By Ed Gold
St. Vincents has been my hospital for a good part of my adult life. I have found the doctors there conscientious, efficient and at times inspiring. I cant recall a nurse who wasnt friendly, supportive, dependable or overworked.
Having said that, I must say that the hospital system is not patient friendly. There is an organizational glitch that shows up frequently, one that the office of Leonard Walsh, the hospitals new executive director, should want to correct.
A repeated flaw occurs when a patient needs a room. My first experience with this problem occurred five years ago when I broke a hip and lay in the ER for seven hours waiting for an available bed.
It hurts to read that the hospital has filed for bankruptcy in spite of the evidence to many patients that the place seems S.R.O.
It reminds me of the Yogi-ism that no one goes to that restaurant anymore because you cant get a table.
Recently I was in the hospital for a four-hour heart procedure, after which I was pretty worn out. I was told as my stretcher moved down the hall after the procedure that I was headed for a room where a bed awaited and where I could get some needed rest.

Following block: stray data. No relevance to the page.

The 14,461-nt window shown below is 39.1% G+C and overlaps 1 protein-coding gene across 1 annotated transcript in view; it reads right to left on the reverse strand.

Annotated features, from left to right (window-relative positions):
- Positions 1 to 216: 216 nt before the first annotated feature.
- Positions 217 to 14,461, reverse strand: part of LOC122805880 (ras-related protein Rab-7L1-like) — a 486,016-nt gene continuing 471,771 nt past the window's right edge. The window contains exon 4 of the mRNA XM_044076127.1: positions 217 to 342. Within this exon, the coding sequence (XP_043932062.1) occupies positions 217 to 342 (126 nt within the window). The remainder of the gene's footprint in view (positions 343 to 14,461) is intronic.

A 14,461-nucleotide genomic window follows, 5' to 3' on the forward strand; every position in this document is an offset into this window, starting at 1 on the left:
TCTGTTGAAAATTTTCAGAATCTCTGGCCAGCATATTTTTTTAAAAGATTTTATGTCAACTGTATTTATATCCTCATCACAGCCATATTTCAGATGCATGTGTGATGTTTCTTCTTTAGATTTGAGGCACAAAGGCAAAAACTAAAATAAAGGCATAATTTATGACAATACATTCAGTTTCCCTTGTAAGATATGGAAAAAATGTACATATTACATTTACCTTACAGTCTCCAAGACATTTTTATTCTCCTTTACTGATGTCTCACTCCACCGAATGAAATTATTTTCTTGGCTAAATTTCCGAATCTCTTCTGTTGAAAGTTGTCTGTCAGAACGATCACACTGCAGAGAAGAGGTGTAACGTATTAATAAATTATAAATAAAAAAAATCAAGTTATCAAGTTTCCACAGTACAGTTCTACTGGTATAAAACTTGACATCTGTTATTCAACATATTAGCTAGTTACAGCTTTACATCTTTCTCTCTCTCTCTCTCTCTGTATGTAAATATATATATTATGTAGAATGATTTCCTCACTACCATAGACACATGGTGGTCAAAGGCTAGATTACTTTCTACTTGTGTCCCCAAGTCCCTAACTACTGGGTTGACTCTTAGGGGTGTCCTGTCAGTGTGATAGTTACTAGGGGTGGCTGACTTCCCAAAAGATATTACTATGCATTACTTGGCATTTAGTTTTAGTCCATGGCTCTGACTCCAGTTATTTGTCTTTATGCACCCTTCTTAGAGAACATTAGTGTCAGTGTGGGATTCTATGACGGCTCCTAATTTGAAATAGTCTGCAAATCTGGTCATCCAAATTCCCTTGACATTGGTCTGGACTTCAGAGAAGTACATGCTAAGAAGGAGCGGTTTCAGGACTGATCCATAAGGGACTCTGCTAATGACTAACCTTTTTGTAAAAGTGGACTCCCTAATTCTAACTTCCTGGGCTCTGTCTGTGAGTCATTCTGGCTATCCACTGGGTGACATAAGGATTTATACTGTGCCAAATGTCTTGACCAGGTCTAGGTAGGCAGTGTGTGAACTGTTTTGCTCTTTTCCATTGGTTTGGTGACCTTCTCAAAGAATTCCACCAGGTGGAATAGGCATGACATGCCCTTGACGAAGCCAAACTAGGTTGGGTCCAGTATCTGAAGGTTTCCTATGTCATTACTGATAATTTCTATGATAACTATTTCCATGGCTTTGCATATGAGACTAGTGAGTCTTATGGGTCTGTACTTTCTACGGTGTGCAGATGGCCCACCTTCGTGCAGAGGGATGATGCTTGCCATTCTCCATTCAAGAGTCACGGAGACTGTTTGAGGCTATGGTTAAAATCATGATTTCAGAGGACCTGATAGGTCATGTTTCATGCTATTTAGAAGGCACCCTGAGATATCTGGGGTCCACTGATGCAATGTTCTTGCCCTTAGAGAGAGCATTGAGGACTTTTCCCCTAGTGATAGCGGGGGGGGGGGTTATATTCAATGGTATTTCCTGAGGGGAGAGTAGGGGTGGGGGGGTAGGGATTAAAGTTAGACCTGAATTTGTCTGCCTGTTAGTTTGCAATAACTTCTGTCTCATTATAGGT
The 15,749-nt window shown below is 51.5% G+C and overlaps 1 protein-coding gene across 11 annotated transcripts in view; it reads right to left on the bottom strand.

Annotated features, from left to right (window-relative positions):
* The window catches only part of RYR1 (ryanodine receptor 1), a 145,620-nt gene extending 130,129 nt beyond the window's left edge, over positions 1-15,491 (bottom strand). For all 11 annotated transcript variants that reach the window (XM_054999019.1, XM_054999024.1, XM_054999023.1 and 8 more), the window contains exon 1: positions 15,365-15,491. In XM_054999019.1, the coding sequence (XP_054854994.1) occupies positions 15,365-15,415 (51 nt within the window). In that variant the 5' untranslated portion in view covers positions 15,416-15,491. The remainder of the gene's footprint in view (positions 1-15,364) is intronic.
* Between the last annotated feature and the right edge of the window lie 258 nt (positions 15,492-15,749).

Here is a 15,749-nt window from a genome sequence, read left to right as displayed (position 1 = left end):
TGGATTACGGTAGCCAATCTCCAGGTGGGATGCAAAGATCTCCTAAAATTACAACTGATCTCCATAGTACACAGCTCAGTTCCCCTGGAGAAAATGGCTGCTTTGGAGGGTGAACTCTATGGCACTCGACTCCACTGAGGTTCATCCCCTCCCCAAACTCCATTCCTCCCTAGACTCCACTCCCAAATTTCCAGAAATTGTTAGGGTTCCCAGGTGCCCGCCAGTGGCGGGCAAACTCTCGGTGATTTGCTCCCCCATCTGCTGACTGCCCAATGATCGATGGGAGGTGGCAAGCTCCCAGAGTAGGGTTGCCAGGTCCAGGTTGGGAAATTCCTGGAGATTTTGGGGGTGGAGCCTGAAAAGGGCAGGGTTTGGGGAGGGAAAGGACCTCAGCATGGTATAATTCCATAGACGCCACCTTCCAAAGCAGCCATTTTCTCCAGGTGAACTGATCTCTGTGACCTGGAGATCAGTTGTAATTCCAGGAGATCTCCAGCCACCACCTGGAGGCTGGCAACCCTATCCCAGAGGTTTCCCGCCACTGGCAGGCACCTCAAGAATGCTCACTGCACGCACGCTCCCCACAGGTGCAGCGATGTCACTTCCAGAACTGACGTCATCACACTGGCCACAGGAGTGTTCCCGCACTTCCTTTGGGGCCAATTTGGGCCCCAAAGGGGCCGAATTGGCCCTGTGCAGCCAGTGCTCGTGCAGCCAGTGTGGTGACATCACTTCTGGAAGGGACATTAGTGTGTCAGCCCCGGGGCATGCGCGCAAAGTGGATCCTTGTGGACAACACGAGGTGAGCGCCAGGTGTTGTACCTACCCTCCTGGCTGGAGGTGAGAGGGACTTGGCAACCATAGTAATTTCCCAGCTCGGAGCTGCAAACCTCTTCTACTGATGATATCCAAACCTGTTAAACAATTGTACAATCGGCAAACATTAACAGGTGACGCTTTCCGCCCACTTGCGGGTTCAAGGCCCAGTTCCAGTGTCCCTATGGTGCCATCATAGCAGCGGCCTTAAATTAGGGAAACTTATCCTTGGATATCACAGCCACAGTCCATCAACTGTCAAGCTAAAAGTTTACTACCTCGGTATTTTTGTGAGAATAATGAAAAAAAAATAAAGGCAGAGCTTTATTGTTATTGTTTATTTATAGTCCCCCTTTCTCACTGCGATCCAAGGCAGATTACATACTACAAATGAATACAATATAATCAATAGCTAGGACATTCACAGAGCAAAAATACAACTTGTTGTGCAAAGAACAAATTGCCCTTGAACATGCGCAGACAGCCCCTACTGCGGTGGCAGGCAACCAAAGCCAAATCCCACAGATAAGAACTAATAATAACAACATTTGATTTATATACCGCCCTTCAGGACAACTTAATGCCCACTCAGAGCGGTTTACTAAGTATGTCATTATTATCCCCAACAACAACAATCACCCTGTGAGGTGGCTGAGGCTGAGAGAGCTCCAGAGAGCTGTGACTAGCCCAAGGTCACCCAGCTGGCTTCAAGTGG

Instead, I found myself on my stretcher in a cardiac room that reminded me of Grand Central Station.
My stretcher was left near a pair of swinging entrance doors, and innocent staffers who didnt know I was there would bump into the stretcher as they entered.
I had been told during the heart procedure that body fluids would be steadily moving south, and that situation occurred as I lay in no-mans land. I spotted one of the doctors who had assisted during the procedure and shouted that I needed help. He got the message and hastily found the instrument I needed to provide me with relief despite the lack of any privacy.
Finally, I was moved into a room and into my own bed. But it seemed more a way station than a room. Almost all patients there were being discharged in a day or so. I believe there were six beds in the area which opened into a workstation where doctors, nurses, attendants and clerics worked right through the night. It was always noisy.